When Babs Came to Town
Have you ever seen a real, live legend? I have. This Saturday, I went to see Barbra Streisand live in concert. Earlier in the week, she landed in Israel to participate in President Shimon Peres’s birthday celebration. But unlike many of the other famous guests, Streisand spent the week in the Holy Land, toured the country and gave us a once in a lifetime opportunity to see her performing live.
She does not perform very often. In fact, this performance was roughly her 100th concert ever. But that was just another reason to pay an unreasonable amount of money to go see her. Though I’m not a die-hard fan and only know a few of her songs, I waved goodbye to 1,500 shekels for two seats (one for my Grandma, the true fan in the family) and what I knew would be an opportunity worth taking. After all, as Fanny Brice once said: “I gotta fly one, I gotta try once, only can die once. Right, sir?”
She was everything I imagined, and more: Glamorous and larger than life, but also modest, full of appreciation to the 16,000 people who came all the way to Yafo just for her. She loves her fans, and her fans love her. She has the remarkable quality of making a single member of a large audience feel like this is a one-on-one private meeting with her. True, she cannot reach the high notes she could in her “Funny Girl” days, but it doesn’t make her voice any less beautiful nor her songs any less unforgettable.
From “Don’t Rain On My Parade” to “Woman In Love,” I enjoyed my favorites and discovered new ones. But even more than the songs, I appreciated the monologues in between. In two and a half hours, Streisand opened her life to us, told stories from her past, and shared thoughts about her present and her future. She sat comfortably on a chair, looked straight at each and every one of us, and revealed herself with grace and humor (“Ever since I forgot the lyrics to three of my songs during a concert, I have a teleprompter. I just hope you are still looking at me, and not the thingy “or “If I had known there would be people sitting on the sides, I would get my nose done.”). She told us about her family, and even screened a video her son, Jason, made for her birthday, right before he joined her on stage.. She also answered questions from the audience, making an effort to pronounce the names and cities correctly, with an Israeli accent. “Now that you have a Doctorate, what should we call you?” someone asked. “Just ‘What’s up, Doc?’” She replied with a wink.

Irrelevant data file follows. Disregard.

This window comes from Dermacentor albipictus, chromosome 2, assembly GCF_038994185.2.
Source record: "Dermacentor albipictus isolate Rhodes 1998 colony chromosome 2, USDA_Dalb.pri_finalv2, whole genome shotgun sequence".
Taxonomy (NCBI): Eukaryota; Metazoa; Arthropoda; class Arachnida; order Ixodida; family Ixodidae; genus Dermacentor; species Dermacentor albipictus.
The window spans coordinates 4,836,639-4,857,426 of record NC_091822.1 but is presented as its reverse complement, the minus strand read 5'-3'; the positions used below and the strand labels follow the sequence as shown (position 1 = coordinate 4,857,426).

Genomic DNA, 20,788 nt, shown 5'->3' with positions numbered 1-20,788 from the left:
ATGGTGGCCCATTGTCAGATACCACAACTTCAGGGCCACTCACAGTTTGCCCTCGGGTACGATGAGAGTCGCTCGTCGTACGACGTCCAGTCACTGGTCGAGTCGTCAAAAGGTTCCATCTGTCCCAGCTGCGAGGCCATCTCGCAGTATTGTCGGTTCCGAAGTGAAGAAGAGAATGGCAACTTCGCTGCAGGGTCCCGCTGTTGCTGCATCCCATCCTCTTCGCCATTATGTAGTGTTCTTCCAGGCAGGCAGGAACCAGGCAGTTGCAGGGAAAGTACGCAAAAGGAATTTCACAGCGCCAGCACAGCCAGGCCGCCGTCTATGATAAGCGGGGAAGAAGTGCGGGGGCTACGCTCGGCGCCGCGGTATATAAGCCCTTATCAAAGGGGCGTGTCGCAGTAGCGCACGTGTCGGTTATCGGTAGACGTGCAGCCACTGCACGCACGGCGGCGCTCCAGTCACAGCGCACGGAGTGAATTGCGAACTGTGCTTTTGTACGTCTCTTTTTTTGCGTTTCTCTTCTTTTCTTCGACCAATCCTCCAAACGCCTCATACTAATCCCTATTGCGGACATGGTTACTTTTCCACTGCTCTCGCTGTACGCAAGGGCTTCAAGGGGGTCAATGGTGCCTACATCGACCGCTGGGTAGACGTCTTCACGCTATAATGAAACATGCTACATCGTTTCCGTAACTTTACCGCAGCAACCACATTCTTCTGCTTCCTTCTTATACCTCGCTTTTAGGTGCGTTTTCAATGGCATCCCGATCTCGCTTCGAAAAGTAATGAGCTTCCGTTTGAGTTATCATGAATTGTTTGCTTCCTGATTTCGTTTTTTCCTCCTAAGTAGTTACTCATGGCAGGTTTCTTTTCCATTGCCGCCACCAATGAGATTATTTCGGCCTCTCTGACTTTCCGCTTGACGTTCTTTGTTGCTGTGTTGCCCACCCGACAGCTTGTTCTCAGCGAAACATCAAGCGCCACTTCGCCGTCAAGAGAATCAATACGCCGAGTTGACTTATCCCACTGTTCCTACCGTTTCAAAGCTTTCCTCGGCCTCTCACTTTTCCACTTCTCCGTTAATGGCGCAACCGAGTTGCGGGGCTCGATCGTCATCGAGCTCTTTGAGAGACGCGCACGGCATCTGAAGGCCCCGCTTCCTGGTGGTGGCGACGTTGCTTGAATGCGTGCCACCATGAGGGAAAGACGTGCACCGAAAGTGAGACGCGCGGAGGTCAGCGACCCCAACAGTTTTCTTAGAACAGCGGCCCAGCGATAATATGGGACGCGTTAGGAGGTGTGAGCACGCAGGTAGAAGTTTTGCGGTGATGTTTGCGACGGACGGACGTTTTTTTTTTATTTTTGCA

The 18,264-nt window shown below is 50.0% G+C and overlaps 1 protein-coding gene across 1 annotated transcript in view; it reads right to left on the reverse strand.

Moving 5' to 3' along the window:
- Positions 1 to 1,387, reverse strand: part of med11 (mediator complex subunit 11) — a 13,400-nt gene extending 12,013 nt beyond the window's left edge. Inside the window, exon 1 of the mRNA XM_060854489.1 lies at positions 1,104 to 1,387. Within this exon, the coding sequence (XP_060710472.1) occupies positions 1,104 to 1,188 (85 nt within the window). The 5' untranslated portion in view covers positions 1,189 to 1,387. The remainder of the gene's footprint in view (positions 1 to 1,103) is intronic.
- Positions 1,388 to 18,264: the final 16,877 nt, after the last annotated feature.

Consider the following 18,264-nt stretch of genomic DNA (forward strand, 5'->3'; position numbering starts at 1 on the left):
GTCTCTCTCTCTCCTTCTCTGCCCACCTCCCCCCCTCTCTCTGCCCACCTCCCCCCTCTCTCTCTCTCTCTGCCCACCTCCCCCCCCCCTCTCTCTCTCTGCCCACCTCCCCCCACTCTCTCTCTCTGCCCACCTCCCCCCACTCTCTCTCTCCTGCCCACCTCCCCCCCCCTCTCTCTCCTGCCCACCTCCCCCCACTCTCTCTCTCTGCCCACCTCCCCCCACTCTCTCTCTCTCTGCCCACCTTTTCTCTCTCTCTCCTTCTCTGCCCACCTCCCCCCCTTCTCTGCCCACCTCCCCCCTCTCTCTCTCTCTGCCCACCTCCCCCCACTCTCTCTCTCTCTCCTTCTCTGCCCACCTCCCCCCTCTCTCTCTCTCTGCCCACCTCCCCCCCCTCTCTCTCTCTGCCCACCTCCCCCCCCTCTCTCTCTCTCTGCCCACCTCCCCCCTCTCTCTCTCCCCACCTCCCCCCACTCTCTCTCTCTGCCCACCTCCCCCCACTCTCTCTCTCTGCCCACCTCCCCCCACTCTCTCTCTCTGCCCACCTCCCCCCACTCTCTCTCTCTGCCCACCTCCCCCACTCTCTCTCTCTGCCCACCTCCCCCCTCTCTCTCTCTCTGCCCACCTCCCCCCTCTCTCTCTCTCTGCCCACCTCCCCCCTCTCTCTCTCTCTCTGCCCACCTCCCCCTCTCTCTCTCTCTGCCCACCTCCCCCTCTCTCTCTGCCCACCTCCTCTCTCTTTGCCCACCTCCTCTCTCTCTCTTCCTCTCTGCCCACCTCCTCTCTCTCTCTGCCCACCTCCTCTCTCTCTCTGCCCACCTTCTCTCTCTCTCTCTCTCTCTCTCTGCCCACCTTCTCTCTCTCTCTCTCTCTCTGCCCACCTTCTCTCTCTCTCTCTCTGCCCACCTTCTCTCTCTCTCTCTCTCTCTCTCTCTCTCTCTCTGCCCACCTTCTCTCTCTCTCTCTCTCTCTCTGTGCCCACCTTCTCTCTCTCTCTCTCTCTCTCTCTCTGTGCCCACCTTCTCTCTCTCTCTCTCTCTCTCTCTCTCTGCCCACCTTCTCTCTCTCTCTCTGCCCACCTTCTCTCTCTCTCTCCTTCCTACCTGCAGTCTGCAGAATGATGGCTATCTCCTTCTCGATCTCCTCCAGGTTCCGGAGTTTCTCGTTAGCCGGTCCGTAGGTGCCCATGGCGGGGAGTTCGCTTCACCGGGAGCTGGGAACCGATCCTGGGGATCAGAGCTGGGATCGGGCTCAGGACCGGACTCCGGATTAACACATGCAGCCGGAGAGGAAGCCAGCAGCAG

Babs (after such a jaw-dropping performance, we`re on first name terms) has this remarkable quality of being so human (asking us if we mind waiting a few seconds while she finishes her cookie, right after intermission) down to earth with a healthy sense of humor (Playing the 2010 hit, “Barbra Streisand” by Duck Sauce, during intermission) while remaining larger than life. When she sang “Hatikvah,” the Israeli national anthem, there was something in the air that cannot be described in words.
Here, in Israel, we do not take international concerts for granted. Because of controversy or outside pressure, big names do not to stop by very often. We appreciate every singer, musician and actor who lands here mostly because, lately, it has become a political statement. But Barbra was more than an artist performing here. She is one of us, true Israel fan and a proud Jewish symbol. Not just an actress, or a singer, but a true star. She probably won’t read this, but I still want to thank her. So thank you, Barbra, for making Saturday night unforgettable. Thank you for being the wonderful person you are.